September 19, 2001
Big crowds turn out for blood drive in wake of terrorist attacks
Faculty, staff and students turned out in full force Sept. 18 to give blood to the American Red Cross, but more than a desire to perform a community service drew the crowds.
A steady stream of cadets, staff and faculty--including President Maj. Gen. John Grinalds -- lined up in the Mark Clark Hall Auditorium in hopes of helping the victims of the Sept. 11 terrorist attack on New York City and Washington, D.C.
By 4 p.m. Tuesday, 300 people had given blood, topping last September's blood drive turnout of 277 people, said Candy Oliver, donor recruitment representative with the Red Cross in Charleston, and Shelton Milner, cadet activities coordinator.
The blood drive was shut down an hour early because the Red Cross had run out of pint bags and because the late afternoon crowd waiting in line numbered more than 100.
"Under normal circumstances you wouldn't see this many people here," said Cadet Eric Doss, a senior from Palmetto Battery.
The tragedy in New York and Washington weighs heavily on many cadets' minds, he said.
"This is the one thing we can do being in college and so far away from it all," Doss said. "There's a sense that this is the right thing to do."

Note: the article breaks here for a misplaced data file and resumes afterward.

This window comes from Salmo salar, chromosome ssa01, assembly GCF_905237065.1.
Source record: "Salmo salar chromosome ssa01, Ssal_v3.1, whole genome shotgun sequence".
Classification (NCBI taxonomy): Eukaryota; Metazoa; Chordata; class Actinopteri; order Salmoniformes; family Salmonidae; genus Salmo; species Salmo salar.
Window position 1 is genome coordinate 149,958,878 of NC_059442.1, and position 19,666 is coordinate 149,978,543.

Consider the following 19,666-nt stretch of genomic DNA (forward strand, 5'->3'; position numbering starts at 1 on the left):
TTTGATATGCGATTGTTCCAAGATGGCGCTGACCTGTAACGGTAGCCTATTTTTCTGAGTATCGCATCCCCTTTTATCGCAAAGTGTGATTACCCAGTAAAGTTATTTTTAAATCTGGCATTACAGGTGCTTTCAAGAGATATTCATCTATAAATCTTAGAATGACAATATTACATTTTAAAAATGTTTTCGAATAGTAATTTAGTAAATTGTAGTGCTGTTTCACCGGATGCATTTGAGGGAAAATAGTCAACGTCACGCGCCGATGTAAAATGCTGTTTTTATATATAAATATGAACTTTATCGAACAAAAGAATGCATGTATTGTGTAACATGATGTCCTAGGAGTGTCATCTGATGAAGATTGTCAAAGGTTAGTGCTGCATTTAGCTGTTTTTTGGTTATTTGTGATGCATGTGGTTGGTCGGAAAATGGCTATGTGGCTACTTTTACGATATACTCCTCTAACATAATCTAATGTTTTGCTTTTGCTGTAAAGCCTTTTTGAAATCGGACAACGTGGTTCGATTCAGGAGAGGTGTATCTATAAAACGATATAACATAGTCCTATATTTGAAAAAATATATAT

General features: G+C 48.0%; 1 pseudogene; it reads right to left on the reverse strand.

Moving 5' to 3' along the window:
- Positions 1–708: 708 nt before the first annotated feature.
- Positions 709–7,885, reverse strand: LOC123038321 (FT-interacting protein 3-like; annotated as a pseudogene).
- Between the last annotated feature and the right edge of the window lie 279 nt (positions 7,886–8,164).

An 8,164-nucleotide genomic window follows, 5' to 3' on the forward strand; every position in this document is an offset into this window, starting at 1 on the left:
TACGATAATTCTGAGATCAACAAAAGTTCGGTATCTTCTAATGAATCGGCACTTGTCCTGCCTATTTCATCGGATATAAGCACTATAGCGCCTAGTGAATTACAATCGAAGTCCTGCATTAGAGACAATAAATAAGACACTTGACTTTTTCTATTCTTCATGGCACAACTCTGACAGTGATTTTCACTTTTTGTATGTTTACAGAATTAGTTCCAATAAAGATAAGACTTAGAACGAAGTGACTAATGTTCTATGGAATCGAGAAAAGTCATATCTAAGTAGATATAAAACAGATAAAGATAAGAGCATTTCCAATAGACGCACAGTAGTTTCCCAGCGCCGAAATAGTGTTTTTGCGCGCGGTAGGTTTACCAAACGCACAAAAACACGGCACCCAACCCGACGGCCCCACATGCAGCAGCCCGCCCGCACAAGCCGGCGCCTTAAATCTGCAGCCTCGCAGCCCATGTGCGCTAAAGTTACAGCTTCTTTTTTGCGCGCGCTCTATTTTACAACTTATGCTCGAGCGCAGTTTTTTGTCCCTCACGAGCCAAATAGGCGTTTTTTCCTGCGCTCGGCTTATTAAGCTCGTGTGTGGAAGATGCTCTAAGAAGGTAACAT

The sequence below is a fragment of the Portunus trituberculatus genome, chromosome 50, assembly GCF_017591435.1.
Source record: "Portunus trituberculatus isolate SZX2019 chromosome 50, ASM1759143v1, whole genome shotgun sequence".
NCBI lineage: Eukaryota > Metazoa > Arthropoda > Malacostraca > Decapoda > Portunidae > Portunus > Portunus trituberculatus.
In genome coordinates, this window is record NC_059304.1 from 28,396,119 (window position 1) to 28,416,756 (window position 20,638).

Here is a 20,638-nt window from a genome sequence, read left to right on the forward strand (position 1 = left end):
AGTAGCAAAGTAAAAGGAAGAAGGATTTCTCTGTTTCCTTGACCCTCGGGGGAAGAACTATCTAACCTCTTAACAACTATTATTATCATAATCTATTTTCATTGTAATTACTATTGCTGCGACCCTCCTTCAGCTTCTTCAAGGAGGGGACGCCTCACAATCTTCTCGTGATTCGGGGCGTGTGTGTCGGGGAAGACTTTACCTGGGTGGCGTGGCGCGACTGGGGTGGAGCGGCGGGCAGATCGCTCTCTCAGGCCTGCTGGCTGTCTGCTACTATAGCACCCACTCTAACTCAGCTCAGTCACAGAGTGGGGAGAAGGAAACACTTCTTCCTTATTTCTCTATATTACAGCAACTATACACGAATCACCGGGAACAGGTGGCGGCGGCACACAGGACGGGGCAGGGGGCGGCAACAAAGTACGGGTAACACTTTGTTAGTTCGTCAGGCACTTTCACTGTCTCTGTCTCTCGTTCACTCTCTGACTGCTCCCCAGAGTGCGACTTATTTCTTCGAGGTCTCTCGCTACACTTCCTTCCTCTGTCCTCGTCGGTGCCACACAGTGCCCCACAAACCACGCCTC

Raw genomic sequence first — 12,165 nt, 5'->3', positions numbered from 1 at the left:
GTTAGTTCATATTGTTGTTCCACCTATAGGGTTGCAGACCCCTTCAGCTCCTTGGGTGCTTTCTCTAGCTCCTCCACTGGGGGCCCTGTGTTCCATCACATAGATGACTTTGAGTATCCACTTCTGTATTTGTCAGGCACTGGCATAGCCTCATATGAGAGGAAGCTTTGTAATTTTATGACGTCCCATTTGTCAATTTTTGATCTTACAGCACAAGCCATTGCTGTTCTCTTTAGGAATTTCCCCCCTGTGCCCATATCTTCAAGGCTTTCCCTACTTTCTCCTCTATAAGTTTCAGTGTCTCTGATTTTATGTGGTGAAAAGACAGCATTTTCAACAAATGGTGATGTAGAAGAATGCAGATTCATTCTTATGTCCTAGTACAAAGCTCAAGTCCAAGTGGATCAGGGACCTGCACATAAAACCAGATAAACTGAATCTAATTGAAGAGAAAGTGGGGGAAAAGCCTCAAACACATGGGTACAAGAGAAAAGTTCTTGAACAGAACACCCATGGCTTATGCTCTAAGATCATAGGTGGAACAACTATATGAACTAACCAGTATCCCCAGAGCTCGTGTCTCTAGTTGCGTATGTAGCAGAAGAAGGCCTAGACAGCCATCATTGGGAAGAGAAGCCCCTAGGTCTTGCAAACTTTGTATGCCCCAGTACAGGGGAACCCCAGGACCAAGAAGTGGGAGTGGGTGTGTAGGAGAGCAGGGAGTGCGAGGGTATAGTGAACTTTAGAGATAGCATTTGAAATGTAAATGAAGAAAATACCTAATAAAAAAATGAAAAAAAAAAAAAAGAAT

The large crowds meant the wait Tuesday sometimes was as much as two hours long. The lines turned some people away, and the Red Cross turned away some donors if they didn't have B and O blood types -- those in most critical need.
But those who gave and were willing to stick it out during the afternoon rush were treated to free milkshakes at $2 each courtesy of head tennis coach Mike Groshon.
"The coach bought so many milkshakes the canteen ran out of ice cream," Milner said.
Groshon cancelled practice Tuesday for the men's tennis team and brought some of his staff and about a dozen players to Mark Clark Hall to give blood.
"They want to do something to help and this is what they can do," Groshon said. "It's a worthy cause after all."
The next Citadel blood drive is Tuesday, Oct. 16.